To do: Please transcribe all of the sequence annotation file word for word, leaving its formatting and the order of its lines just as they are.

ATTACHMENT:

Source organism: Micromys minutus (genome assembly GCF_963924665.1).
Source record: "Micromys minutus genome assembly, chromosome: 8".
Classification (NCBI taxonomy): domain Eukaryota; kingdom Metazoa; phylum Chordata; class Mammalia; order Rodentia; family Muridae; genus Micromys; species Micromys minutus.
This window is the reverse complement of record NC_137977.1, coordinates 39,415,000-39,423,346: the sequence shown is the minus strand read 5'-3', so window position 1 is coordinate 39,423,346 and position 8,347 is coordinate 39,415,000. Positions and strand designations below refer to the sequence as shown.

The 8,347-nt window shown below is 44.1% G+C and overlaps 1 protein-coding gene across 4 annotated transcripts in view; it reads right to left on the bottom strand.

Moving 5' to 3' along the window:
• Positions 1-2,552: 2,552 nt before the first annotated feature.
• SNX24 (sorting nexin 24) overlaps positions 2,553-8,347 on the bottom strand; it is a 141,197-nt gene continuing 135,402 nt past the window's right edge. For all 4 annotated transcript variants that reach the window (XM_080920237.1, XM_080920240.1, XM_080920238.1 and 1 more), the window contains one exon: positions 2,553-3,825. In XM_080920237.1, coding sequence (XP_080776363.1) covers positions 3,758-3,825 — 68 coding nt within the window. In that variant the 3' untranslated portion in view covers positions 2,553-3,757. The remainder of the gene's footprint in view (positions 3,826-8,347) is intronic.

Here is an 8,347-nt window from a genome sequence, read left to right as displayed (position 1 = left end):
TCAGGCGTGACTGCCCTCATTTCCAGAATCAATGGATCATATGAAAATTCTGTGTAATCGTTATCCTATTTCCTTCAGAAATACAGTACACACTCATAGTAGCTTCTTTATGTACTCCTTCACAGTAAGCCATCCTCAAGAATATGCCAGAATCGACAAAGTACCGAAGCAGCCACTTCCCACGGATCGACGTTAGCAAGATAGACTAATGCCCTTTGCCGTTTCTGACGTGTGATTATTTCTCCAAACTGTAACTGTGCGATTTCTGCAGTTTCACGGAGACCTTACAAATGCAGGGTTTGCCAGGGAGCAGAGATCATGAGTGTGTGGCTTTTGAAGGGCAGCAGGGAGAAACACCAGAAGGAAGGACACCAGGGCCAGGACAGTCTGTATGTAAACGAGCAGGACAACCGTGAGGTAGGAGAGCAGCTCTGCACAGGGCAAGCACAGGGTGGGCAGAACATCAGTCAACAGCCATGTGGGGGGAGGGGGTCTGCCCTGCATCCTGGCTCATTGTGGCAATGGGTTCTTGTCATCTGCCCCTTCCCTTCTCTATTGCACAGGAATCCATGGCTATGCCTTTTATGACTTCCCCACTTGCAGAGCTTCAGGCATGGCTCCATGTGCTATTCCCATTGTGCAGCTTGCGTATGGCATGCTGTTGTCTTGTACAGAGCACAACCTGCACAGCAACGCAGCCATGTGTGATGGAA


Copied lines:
Source organism: Micromys minutus (genome assembly GCF_963924665.1).
Source record: "Micromys minutus genome assembly, chromosome: 8".
Classification (NCBI taxonomy): domain Eukaryota; kingdom Metazoa; phylum Chordata; class Mammalia; order Rodentia; family Muridae; genus Micromys; species Micromys minutus.
This window is the reverse complement of record NC_137977.1, coordinates 39,415,000-39,423,346: the sequence shown is the minus strand read 5'-3', so window position 1 is coordinate 39,423,346 and position 8,347 is coordinate 39,415,000. Positions and strand designations below refer to the sequence as shown.

The 8,347-nt window shown below is 44.1% G+C and overlaps 1 protein-coding gene across 4 annotated transcripts in view; it reads right to left on the bottom strand.

Moving 5' to 3' along the window:
• Positions 1-2,552: 2,552 nt before the first annotated feature.
• SNX24 (sorting nexin 24) overlaps positions 2,553-8,347 on the bottom strand; it is a 141,197-nt gene continuing 135,402 nt past the window's right edge. For all 4 annotated transcript variants that reach the window (XM_080920237.1, XM_080920240.1, XM_080920238.1 and 1 more), the window contains one exon: positions 2,553-3,825. In XM_080920237.1, coding sequence (XP_080776363.1) covers positions 3,758-3,825 — 68 coding nt within the window. In that variant the 3' untranslated portion in view covers positions 2,553-3,757. The remainder of the gene's footprint in view (positions 3,826-8,347) is intronic.

Here is an 8,347-nt window from a genome sequence, read left to right as displayed (position 1 = left end):
TCAGGCGTGACTGCCCTCATTTCCAGAATCAATGGATCATATGAAAATTCTGTGTAATCGTTATCCTATTTCCTTCAGAAATACAGTACACACTCATAGTAGCTTCTTTATGTACTCCTTCACAGTAAGCCATCCTCAAGAATATGCCAGAATCGACAAAGTACCGAAGCAGCCACTTCCCACGGATCGACGTTAGCAAGATAGACTAATGCCCTTTGCCGTTTCTGACGTGTGATTATTTCTCCAAACTGTAACTGTGCGATTTCTGCAGTTTCACGGAGACCTTACAAATGCAGGGTTTGCCAGGGAGCAGAGATCATGAGTGTGTGGCTTTTGAAGGGCAGCAGGGAGAAACACCAGAAGGAAGGACACCAGGGCCAGGACAGTCTGTATGTAAACGAGCAGGACAACCGTGAGGTAGGAGAGCAGCTCTGCACAGGGCAAGCACAGGGTGGGCAGAACATCAGTCAACAGCCATGTGGGGGGAGGGGGTCTGCCCTGCATCCTGGCTCATTGTGGCAATGGGTTCTTGTCATCTGCCCCTTCCCTTCTCTATTGCACAGGAATCCATGGCTATGCCTTTTATGACTTCCCCACTTGCAGAGCTTCAGGCATGGCTCCATGTGCTATTCCCATTGTGCAGCTTGCGTATGGCATGCTGTTGTCTTGTACAGAGCACAACCTGCACAGCAACGCAGCCATGTGTGATGGAA